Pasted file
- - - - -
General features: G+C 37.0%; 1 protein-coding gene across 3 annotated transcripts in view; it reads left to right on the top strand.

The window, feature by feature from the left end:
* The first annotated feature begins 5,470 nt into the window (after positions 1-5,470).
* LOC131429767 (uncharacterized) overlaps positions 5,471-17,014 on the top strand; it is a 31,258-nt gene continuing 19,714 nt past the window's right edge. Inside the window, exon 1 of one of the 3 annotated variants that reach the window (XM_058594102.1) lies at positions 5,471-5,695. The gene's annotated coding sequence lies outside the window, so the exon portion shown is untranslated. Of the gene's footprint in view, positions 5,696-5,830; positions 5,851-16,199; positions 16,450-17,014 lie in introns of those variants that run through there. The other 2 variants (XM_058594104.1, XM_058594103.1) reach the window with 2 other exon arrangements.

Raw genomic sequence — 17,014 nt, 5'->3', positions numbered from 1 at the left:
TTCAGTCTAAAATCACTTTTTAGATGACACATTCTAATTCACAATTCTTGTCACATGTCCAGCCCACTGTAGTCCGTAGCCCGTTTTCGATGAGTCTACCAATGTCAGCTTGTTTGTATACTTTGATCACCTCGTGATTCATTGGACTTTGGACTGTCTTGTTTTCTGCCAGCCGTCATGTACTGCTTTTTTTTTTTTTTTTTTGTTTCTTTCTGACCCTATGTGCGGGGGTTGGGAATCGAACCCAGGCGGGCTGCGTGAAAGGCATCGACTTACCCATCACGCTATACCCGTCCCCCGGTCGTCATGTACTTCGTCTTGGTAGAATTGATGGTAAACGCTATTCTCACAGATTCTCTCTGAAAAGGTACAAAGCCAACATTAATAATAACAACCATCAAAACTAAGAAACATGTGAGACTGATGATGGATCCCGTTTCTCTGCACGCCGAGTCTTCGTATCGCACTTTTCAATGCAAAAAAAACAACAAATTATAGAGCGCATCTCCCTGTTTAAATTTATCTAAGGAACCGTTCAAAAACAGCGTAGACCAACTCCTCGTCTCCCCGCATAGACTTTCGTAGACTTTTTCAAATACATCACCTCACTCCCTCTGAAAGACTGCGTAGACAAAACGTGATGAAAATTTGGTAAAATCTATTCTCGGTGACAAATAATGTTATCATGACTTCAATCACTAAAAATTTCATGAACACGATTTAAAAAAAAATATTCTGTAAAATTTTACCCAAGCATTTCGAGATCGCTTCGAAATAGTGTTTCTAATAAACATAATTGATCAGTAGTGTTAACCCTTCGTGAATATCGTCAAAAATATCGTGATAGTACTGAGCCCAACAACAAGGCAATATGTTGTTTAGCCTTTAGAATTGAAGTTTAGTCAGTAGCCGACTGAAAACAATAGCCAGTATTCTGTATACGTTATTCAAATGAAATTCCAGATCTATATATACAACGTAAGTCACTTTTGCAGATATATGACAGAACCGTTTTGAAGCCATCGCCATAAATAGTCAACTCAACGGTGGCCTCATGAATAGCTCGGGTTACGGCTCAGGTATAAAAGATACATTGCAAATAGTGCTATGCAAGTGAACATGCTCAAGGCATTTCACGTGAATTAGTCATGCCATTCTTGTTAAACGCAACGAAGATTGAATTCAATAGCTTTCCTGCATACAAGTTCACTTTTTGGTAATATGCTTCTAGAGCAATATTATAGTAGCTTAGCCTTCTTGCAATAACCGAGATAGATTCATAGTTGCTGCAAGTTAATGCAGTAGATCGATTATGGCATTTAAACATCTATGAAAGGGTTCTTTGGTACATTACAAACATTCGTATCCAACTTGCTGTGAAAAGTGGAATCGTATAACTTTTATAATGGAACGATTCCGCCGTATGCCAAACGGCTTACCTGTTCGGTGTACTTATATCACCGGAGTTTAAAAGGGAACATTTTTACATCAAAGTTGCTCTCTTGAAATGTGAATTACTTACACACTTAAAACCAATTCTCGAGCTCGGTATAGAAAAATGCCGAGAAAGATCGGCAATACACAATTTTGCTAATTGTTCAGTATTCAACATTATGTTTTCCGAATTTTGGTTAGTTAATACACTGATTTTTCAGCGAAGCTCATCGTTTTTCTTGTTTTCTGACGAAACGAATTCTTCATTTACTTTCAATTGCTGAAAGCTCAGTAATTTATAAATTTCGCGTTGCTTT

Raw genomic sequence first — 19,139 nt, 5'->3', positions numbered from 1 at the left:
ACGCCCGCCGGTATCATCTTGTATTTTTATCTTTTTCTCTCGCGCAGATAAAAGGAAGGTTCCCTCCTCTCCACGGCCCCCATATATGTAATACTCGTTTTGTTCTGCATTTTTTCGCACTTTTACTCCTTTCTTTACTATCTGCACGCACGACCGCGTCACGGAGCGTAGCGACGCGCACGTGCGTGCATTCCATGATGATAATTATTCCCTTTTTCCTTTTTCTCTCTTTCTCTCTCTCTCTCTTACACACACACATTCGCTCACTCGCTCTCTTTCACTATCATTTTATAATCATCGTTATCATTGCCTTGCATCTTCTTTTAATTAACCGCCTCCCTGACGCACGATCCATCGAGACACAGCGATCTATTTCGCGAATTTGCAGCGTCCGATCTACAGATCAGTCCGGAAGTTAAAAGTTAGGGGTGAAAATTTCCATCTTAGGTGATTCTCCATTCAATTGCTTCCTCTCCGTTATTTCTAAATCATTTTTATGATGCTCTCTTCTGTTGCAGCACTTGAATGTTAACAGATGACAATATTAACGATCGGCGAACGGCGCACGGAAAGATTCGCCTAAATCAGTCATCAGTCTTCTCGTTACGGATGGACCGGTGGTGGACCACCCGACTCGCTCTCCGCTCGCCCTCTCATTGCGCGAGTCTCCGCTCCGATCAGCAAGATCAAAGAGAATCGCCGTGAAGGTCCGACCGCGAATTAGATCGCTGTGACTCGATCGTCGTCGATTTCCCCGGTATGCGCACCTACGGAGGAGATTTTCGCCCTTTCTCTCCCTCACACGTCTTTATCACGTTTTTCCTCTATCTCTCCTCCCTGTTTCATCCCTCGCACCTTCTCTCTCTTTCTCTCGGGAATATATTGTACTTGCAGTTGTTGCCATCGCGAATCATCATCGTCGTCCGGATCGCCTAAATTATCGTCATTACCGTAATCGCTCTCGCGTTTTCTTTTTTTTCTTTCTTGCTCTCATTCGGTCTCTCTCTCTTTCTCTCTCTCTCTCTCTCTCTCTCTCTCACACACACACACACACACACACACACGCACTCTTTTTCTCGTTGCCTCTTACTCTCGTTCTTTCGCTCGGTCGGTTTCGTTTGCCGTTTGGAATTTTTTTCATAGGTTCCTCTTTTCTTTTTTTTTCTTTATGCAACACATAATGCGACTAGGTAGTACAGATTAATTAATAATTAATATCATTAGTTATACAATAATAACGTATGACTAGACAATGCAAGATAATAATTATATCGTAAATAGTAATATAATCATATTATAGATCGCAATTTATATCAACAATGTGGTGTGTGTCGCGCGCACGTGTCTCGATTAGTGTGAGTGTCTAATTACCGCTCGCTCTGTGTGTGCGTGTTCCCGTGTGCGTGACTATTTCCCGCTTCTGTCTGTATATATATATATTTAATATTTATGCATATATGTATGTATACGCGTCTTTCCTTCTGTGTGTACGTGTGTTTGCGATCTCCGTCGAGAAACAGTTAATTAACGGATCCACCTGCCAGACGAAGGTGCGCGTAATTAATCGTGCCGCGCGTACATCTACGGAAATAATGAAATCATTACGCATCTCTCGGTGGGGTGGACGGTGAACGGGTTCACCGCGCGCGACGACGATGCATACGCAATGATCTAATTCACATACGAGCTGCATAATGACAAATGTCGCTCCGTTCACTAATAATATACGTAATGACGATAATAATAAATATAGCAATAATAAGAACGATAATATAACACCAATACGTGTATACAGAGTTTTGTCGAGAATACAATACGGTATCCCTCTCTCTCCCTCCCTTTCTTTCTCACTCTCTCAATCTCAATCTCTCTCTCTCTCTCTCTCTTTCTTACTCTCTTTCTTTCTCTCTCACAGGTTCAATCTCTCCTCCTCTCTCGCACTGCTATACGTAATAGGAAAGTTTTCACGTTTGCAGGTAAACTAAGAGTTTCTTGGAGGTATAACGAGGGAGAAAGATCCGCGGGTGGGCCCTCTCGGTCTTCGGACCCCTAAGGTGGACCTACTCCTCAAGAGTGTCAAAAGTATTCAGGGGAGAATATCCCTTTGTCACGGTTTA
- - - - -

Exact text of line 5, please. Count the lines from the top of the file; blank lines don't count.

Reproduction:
Raw genomic sequence — 17,014 nt, 5'->3', positions numbered from 1 at the left: